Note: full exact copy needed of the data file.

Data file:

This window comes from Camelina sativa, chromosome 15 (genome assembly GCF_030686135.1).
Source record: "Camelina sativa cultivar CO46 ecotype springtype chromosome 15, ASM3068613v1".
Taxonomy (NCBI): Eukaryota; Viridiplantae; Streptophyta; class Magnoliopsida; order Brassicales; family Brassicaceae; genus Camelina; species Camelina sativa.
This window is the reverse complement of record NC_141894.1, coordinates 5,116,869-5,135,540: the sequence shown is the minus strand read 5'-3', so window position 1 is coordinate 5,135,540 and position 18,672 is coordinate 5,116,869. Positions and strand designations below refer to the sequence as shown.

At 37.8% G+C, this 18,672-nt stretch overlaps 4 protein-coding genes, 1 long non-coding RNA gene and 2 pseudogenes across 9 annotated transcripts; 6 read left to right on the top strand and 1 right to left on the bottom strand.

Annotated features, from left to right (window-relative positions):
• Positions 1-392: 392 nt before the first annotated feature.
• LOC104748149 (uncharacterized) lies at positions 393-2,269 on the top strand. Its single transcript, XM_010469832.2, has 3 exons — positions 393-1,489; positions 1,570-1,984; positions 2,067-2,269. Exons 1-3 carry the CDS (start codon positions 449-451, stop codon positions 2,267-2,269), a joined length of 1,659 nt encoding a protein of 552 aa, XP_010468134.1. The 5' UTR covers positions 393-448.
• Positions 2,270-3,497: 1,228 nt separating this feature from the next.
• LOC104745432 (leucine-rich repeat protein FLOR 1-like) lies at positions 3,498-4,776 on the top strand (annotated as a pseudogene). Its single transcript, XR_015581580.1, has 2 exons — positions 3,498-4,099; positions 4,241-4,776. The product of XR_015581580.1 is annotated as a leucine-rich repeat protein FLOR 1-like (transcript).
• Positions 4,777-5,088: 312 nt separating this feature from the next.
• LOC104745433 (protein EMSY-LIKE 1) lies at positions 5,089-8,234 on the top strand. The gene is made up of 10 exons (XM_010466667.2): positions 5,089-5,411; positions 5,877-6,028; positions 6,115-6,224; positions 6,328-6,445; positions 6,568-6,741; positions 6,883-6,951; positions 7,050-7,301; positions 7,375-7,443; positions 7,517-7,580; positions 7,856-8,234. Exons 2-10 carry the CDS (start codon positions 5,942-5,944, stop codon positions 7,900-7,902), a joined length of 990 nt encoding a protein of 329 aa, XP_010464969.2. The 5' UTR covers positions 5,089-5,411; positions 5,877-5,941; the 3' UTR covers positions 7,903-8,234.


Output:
This window comes from Camelina sativa, chromosome 15 (genome assembly GCF_030686135.1).
Source record: "Camelina sativa cultivar CO46 ecotype springtype chromosome 15, ASM3068613v1".
Taxonomy (NCBI): Eukaryota; Viridiplantae; Streptophyta; class Magnoliopsida; order Brassicales; family Brassicaceae; genus Camelina; species Camelina sativa.
This window is the reverse complement of record NC_141894.1, coordinates 5,116,869-5,135,540: the sequence shown is the minus strand read 5'-3', so window position 1 is coordinate 5,135,540 and position 18,672 is coordinate 5,116,869. Positions and strand designations below refer to the sequence as shown.

At 37.8% G+C, this 18,672-nt stretch overlaps 4 protein-coding genes, 1 long non-coding RNA gene and 2 pseudogenes across 9 annotated transcripts; 6 read left to right on the top strand and 1 right to left on the bottom strand.

Annotated features, from left to right (window-relative positions):
• Positions 1-392: 392 nt before the first annotated feature.
• LOC104748149 (uncharacterized) lies at positions 393-2,269 on the top strand. Its single transcript, XM_010469832.2, has 3 exons — positions 393-1,489; positions 1,570-1,984; positions 2,067-2,269. Exons 1-3 carry the CDS (start codon positions 449-451, stop codon positions 2,267-2,269), a joined length of 1,659 nt encoding a protein of 552 aa, XP_010468134.1. The 5' UTR covers positions 393-448.
• Positions 2,270-3,497: 1,228 nt separating this feature from the next.
• LOC104745432 (leucine-rich repeat protein FLOR 1-like) lies at positions 3,498-4,776 on the top strand (annotated as a pseudogene). Its single transcript, XR_015581580.1, has 2 exons — positions 3,498-4,099; positions 4,241-4,776. The product of XR_015581580.1 is annotated as a leucine-rich repeat protein FLOR 1-like (transcript).
• Positions 4,777-5,088: 312 nt separating this feature from the next.
• LOC104745433 (protein EMSY-LIKE 1) lies at positions 5,089-8,234 on the top strand. The gene is made up of 10 exons (XM_010466667.2): positions 5,089-5,411; positions 5,877-6,028; positions 6,115-6,224; positions 6,328-6,445; positions 6,568-6,741; positions 6,883-6,951; positions 7,050-7,301; positions 7,375-7,443; positions 7,517-7,580; positions 7,856-8,234. Exons 2-10 carry the CDS (start codon positions 5,942-5,944, stop codon positions 7,900-7,902), a joined length of 990 nt encoding a protein of 329 aa, XP_010464969.2. The 5' UTR covers positions 5,089-5,411; positions 5,877-5,941; the 3' UTR covers positions 7,903-8,234.